The caller told the local man he would be wiring the money to Kaibito, Ariz., which is on the Navajo Nation Reservation.
The telemarketer claimed he was calling from Massachusetts, but caller ID showed an 876 area code, which is Jamaica.
The caller also gave a telephone number for verification of his winnings and claimed that was Bank of America. Frederick said the call produced an answering machine with a 2012 date on it and it was not Bank of America.
House reports on its web-
site that there has been
an increase in scams with telephone calls originating from the 876 area code in Jamaica. All prizes above $10,000 are awarded in person.
Publishers Clearing House has been actively working with the FBI, U.S. Attorney’s Office, Homeland Security, Postal Inspection Service, Federal Trade Commission and local law enforcement to address these scams.
Anyone receiving these calls should contact the RCSO at 653-6216 or Publisher’s Clearing House at 800-266-0303.
Written by John Plestina
The last fugitive from a 40-member East Coast heroin and cocaine ring was caught following a traffic stop near Bainville Sunday, Jan. 25.
Roosevelt County Sheriff’s Sgt. Patrick O’Connor and Deputy Chelbi Brugh became suspicious after they stopped a car with North Dakota license plates about 2 a.m.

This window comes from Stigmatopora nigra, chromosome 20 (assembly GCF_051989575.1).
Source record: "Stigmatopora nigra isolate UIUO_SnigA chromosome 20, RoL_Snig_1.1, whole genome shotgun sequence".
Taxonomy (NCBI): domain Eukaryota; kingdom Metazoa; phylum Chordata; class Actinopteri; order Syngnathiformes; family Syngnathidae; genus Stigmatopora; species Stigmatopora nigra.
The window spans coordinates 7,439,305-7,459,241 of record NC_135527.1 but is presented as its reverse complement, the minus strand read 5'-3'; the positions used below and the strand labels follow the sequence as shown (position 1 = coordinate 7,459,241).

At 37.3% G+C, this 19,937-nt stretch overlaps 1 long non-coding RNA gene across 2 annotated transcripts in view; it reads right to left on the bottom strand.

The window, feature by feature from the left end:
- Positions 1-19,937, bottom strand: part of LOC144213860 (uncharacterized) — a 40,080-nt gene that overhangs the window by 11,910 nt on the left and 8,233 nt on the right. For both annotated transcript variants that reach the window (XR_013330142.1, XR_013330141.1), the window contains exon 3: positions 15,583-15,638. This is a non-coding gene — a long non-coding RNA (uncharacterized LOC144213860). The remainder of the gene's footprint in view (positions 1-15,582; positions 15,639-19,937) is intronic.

Sheriff Jason Frederick said the North Dakota man driving the car was not wanted but the passenger was a high-profile federal fugitive wanted on drug charges in U.S. District Court in Pittsburgh, Pa. A warrant had been issued for her in October 2014.
She was identified as Misha Marie Canon, 48, of San Bernardino, Calif.
Frederick said Canon was acting suspicious when O’Connor approached the car.
“He [O’Connor] got her out of the car and started interviewing her. She originally lied about her name,” Frederick said.
He said O’Connor obtained permission from the driver to search his car and found a Social Security card with Canon’s name on it.
O’Connor then conducted a search on his cell phone on an Internet search engine that produced a story about Canon that was published by the Pittsburgh Post-Gazette in October 2014.
Canon was arrested and lodged temporarily in the Roosevelt County Jail.
Frederick said the Federal Bureau of Investigation contacted him Sunday, Jan. 25, notifying him that she would be immediately transported to Great Falls.
The majority of the 39 other people involved in the case were arrested on drug and gun charges following a two-year federal investigation of activities that included drug shipments from California to Pittsburgh.